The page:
'Echoes of the Sixties' makes music, memories come alive

November 28, 1999
Elisabeth Sherwin -- gizmo@ dcn.davis.ca.us

Jeff March and Marti Smiley Childs know how to throw a good publication party as they showed when they put one on recently at the Hard Rock Cafe in Sacramento.

But before they could have the party, they had to write the right kind of book. March and Childs chose a book that lends itself to partying.

Their book, "Echoes of the Sixties" (Billboard, 1999, $19.95), takes a look at the music and the musicians of that decade. They focused on 12 groups and soloists in a collection of 43 mini-biographies and then-and-now-photos of Iron Butterfly, Country Joe and the Fish, Gary Puckett and the Union Gap, The Lovin' Spoonful, Sam the Sham and the Pharaohs, The Beau Brummels, Mike Pinder of the Moody Blues, Peter and Gordon, The Angels, The Tokens, Gary "U.S." Bonds and The Fireballs.

Barry Melton of Country Joe, Sal Valentino of The Beau Brummels, Pinder of the Moody Blues, and Gordon Waller of Peter and Gordon were among the musicians who attended the Sacramento publication party in mid-November. Valentino and his band provided the musical entertainment for the evening, starting with the hit "Laugh, Laugh." And Pinder recited his signature poem "Breathe Deep...." from the Moody Blues platinum album "Days of Future Passed" and it looked like attorney Melton, sitting with friends, was just itching to jump on stage and play.

As an added bonus, anyone who bought a book could have it signed by the authors and the artists at the Hard Rock that night.

March said that he and Childs, who own a marketing communications firm in Davis, got the idea for the book when they were driving someplace listening to an oldies station on the radio. Inevitably, they began to wonder whatever happened to the groups that were so important in their formative years of the '60s.

But when they decided to actually track down these musicians, they realized it might be difficult to get some of the artists to open up and share their lives. Country Joe refused to speak to the two because he apparently is working on his own forthcoming book.

Peter Asher of Peter and Gordon, who is now a music business executive in Los Angeles, opened a lot of doors for the two by agreeing to be one of the first interviewed.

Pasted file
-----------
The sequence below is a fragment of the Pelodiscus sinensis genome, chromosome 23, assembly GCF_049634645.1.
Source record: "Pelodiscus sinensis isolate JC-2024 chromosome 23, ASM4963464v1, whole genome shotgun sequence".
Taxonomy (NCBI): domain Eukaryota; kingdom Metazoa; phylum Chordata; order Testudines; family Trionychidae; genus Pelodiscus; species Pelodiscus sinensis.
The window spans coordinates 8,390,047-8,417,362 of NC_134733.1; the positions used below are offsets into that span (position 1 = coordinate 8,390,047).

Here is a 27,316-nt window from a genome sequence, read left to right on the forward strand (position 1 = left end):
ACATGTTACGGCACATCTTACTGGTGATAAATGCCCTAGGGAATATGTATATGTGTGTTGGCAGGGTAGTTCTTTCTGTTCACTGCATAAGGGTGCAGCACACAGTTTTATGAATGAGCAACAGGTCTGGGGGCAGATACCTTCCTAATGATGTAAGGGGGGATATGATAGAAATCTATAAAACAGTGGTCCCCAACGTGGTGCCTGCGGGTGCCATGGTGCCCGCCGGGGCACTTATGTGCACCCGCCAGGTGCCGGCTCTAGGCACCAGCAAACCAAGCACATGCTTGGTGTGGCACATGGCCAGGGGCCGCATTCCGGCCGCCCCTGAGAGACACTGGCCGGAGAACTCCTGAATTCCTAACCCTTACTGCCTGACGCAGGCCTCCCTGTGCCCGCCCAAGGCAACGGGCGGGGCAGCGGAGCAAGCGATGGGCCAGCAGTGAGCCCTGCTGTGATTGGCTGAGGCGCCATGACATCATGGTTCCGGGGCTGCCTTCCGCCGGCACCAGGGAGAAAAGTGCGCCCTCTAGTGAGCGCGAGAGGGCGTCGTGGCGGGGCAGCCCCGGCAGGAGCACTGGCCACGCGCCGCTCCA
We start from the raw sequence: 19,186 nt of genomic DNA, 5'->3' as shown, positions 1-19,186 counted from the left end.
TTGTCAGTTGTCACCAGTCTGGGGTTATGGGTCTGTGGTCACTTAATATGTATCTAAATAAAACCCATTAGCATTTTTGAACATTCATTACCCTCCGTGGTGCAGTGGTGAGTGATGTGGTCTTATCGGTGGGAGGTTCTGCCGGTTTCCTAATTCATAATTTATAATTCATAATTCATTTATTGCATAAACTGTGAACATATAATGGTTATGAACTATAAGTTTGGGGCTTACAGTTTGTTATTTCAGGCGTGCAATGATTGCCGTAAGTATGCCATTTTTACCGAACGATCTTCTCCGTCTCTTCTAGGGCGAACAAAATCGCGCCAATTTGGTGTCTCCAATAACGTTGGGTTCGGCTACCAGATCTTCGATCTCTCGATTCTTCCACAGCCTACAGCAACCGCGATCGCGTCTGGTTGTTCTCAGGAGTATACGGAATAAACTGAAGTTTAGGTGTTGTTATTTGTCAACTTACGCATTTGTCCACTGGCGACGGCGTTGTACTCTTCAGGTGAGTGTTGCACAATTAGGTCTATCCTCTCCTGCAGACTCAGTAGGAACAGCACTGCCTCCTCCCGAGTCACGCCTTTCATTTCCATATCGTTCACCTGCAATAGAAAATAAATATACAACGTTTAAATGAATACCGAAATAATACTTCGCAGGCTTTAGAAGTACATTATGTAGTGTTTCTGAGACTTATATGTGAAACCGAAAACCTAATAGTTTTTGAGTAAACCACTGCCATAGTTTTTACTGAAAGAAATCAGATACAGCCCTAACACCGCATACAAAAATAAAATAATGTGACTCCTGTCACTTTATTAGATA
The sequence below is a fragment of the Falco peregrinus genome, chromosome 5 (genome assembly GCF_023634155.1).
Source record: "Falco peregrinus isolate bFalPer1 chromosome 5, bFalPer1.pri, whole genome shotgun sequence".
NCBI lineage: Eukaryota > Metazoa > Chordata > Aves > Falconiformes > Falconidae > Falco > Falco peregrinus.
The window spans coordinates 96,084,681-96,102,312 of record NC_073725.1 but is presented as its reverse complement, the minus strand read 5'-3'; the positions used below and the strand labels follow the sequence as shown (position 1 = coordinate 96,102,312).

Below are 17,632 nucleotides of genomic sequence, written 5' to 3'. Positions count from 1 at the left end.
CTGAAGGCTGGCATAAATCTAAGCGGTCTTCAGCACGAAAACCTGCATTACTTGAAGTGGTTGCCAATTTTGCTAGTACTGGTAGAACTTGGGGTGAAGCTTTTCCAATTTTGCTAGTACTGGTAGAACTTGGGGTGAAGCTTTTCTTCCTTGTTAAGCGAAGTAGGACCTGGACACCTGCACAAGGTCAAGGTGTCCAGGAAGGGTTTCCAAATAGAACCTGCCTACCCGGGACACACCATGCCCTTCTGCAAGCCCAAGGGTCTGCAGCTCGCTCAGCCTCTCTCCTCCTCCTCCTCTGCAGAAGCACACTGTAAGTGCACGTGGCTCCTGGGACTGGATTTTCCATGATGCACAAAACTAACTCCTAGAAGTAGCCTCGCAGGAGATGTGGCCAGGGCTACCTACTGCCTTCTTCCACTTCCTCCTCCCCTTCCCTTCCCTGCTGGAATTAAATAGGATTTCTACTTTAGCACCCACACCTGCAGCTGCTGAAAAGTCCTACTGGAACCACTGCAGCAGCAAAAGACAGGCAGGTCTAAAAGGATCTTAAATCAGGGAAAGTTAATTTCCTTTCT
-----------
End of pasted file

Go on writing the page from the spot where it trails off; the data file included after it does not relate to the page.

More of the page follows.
"In some cases performers were reluctant to talk to us because they'd had bad experiences with the press or had been out of the public eye for a long time," said March. "They didn't want their private lives disturbed. So we disclosed only what they wanted to talk about."

When they contacted musicians and told them they'd already talked to Asher, that was usually good enough to get the conversation started.

"This book may seem like it's very far afield from what we normally do, but it really isn't," said March. "We treated these (mini-biographies) as business profiles but just had an awful lot of fun with them."

What happened to the money these young performers made? Childs said that about half of the people they talked to lost, spent or squandered the money they earned as musicians in the '60s.

"A lot of them ended up with very little money," agreed March. "But all of them, bar none, said they would never trade those experiences, which opened other doors and gave them life experiences that they would have never had otherwise."

Peter Asher was probably the most successful moving directly from a singing career into a career in the record business discovering new talent. One of his first achievements was discovering a young folk singer by the name of James Taylor.

Childs also points out that many of the groups are getting back together now and performing their old hits.

March and Childs are now working on a second book that will look at other musical groups, like The Kingston Trio, The Association, Herman's Hermits and The Zombies.

"Both of us are hoping that we can continue to do both, work with business clients and write," said March. For more information, go to their Web site at www.editpros.com.

March and Childs will be the live in-studio guests on KDVS radio, 90.3 FM, at 5 p.m. on Dec. 20 on "Printed Matter on the Air," a show that features interviews with local authors and writers. Music from groups profiled in "Echoes of the Sixties" will be played.

And, hopefully, when the second book comes out there will be another publication party at the Hard Rock Cafe.

To inquire about ordering any of the above mentioned books from an independent bookstore,
Bogey's Books at discounted prices [ Click Here ]

To Order "Echoes of the Sixties" from Amazon [ Click Here ]

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